PROVO Rian Robison knew it was time for a change when his 18-month-old twins started eyeing his very expensive, limited edition, artist's proof of "The Prayer at Valley Forge" hanging on the wall.
Now, about a month later, the famed painting of George Washington kneeling in the snow is on loan to the Utah County Commission. It hangs on the wall of a conference room safe from little fingers but open to public view.
"(The painting) was in the hallway up by my master bedroom and I thought, 'I've got to get rid of it before (my kids) do anything to it.,"' Robison said. "They'd look at it like they were going to pound it and I thought, 'OK, it's time."'
As an avid art lover, Robison bought the Valley Forge proof of which there are only 25 in the world straight from Arnold Friberg four years ago. Robison bought the proof, which is 15 percent smaller than the original, just so he could meet Friberg face to face.
"Arnold Friberg won't come anywhere without a purchase," Robison said. "So I thought, 'I own tons of this guy's art, and I've never met him.' I thought, 'I'm going to do it, I don't care."'
That was in 2003, and sure enough, Robison's purchase brought Friberg to Provo. The world-renowned artist, who is widely recognized throughout The Church of Jesus Christ of Latter-day Saints for his paintings of Book of Mormon characters, unveiled the proof during a Fourth of July celebration in Provo, delivered a speech and rode in a parade.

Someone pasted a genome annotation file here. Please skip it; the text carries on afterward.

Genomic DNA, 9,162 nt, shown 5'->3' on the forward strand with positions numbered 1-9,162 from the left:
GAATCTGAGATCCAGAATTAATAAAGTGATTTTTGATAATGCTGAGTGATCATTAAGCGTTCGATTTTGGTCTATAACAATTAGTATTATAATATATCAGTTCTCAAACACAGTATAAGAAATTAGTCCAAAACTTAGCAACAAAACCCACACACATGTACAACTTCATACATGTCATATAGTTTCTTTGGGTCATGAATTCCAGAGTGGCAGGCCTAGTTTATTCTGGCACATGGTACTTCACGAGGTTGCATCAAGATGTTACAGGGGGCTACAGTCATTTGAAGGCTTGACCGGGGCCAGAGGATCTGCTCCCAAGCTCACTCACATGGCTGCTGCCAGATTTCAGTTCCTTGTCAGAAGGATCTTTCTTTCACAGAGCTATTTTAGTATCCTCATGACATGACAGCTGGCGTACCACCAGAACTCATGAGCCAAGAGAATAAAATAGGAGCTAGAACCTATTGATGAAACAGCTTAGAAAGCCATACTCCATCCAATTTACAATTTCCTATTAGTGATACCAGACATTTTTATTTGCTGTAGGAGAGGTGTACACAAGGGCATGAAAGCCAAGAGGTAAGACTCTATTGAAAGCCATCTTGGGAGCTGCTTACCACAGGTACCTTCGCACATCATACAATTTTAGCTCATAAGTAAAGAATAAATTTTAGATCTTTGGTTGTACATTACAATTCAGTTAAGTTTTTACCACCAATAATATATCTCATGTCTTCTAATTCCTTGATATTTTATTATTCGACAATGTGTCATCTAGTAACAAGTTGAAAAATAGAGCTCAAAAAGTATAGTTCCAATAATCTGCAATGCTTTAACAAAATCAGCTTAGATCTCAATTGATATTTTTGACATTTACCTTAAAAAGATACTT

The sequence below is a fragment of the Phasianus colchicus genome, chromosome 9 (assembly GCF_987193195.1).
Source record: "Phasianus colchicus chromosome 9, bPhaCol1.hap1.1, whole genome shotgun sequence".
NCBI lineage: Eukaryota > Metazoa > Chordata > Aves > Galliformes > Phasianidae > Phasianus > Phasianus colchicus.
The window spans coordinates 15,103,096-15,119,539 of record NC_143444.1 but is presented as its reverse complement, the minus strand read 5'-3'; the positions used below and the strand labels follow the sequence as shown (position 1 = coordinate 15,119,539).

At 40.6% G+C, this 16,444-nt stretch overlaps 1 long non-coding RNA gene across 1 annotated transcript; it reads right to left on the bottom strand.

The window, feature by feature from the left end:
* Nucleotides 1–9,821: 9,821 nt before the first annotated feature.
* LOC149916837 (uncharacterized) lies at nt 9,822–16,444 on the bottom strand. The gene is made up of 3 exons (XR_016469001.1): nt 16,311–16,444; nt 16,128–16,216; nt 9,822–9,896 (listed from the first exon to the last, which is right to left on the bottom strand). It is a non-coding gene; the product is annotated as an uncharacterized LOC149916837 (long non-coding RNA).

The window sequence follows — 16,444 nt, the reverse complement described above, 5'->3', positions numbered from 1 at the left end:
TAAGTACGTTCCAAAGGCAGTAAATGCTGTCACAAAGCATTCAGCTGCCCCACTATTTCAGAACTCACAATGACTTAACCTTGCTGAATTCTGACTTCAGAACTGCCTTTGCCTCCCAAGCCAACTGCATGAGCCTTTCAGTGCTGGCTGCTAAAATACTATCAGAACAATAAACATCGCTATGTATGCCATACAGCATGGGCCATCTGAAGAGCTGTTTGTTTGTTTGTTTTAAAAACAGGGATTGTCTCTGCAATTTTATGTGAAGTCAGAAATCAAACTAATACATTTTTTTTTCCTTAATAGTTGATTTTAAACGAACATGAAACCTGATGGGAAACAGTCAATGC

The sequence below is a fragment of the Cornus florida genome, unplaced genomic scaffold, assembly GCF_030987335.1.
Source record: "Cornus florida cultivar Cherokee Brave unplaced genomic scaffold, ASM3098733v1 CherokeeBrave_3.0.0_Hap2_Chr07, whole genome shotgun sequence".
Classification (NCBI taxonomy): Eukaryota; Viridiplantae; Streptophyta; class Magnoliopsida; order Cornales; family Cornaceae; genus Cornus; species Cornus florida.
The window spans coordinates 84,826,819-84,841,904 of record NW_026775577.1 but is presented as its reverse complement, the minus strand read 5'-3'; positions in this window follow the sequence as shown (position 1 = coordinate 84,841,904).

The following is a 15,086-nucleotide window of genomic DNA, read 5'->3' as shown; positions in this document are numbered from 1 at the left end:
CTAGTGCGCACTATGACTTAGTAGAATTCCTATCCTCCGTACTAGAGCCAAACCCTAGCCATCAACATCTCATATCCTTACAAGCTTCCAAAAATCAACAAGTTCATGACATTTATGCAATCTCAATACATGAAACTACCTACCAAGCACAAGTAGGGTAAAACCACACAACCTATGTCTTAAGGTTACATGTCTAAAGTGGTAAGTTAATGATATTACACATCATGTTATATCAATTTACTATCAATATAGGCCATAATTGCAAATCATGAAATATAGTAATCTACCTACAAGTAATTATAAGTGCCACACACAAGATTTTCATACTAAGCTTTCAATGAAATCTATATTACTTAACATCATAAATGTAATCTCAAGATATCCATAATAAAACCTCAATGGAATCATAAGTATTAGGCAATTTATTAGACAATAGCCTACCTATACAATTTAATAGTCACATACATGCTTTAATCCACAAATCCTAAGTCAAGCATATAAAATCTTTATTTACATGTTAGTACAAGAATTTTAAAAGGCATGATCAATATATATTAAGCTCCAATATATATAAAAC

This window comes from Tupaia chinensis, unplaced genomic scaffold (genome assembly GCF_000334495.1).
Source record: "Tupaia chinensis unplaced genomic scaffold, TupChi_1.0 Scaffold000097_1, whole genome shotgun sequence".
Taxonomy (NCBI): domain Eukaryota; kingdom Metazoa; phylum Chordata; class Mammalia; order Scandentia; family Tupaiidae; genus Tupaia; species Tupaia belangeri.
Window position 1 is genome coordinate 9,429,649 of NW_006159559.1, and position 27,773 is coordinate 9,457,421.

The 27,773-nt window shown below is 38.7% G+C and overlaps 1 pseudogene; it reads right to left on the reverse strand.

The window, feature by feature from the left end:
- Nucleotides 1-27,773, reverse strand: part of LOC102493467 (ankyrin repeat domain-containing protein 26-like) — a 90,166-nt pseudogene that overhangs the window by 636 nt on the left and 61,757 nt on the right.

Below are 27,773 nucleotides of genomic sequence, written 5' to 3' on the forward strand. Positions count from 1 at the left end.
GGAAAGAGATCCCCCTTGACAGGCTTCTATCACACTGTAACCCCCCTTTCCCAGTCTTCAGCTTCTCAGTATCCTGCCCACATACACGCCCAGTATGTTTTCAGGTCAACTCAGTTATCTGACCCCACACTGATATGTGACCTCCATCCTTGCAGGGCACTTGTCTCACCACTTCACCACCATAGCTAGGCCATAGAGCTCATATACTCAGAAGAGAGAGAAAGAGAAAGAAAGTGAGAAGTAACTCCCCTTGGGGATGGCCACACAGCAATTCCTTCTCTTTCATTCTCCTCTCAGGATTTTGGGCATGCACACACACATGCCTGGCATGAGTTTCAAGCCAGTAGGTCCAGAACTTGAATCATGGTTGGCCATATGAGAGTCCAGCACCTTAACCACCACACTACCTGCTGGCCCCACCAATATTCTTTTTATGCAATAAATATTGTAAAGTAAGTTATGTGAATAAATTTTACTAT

Robison says the event made the entire year special. Although the proof has been in his home since then, Robison says he always intended to share it with the public at large.
The piece will be in the care of the county for the next 10 years, at least, Robison says.
"It may even stay 20 or 30 years who knows," Robison said. "I just thought everyone should enjoy it. It's a wonderful piece. It is moving."
Utah County has taken out a $35,000 insurance policy on the proof while it is in its custody. The painting is hanging on the second floor of the county office building in a conference room, where Commissioner Larry Ellertson says he likes to point out its presence.
"I really do like it," Ellertson said. "I've asked people, as we've had meetings in there, I say, 'Do you see anything different in here?' and the people pick up on it and express a like for it. I think that's an appropriate painting to have there. We are very appreciative of the fact that (Robison) is willing to share it with us."
The county has more than 100 pieces of art in its collection that rotate through being on display in the Historic Utah County Courthouse and the county Health and Justice Building.
"We have all kinds of paintings," said Utah County Public Works Director Clyde Naylor. "We have paintings that are worth as little as $200 and some that are worth $8,000.
Naylor said the county often receives paintings that are on loan from the Springville Art Museum, but rarely, if ever, has the county received a painting on loan from an individual.The county also receives art on loan from the Utah County Art Board, with exhibits that rotate out of the Health and Justice Building every month. The Art Board sponsors two art shows a year during which artists are awarded monetary prizes. The fall show is going on now at the Health and Justice Building until Nov. 23.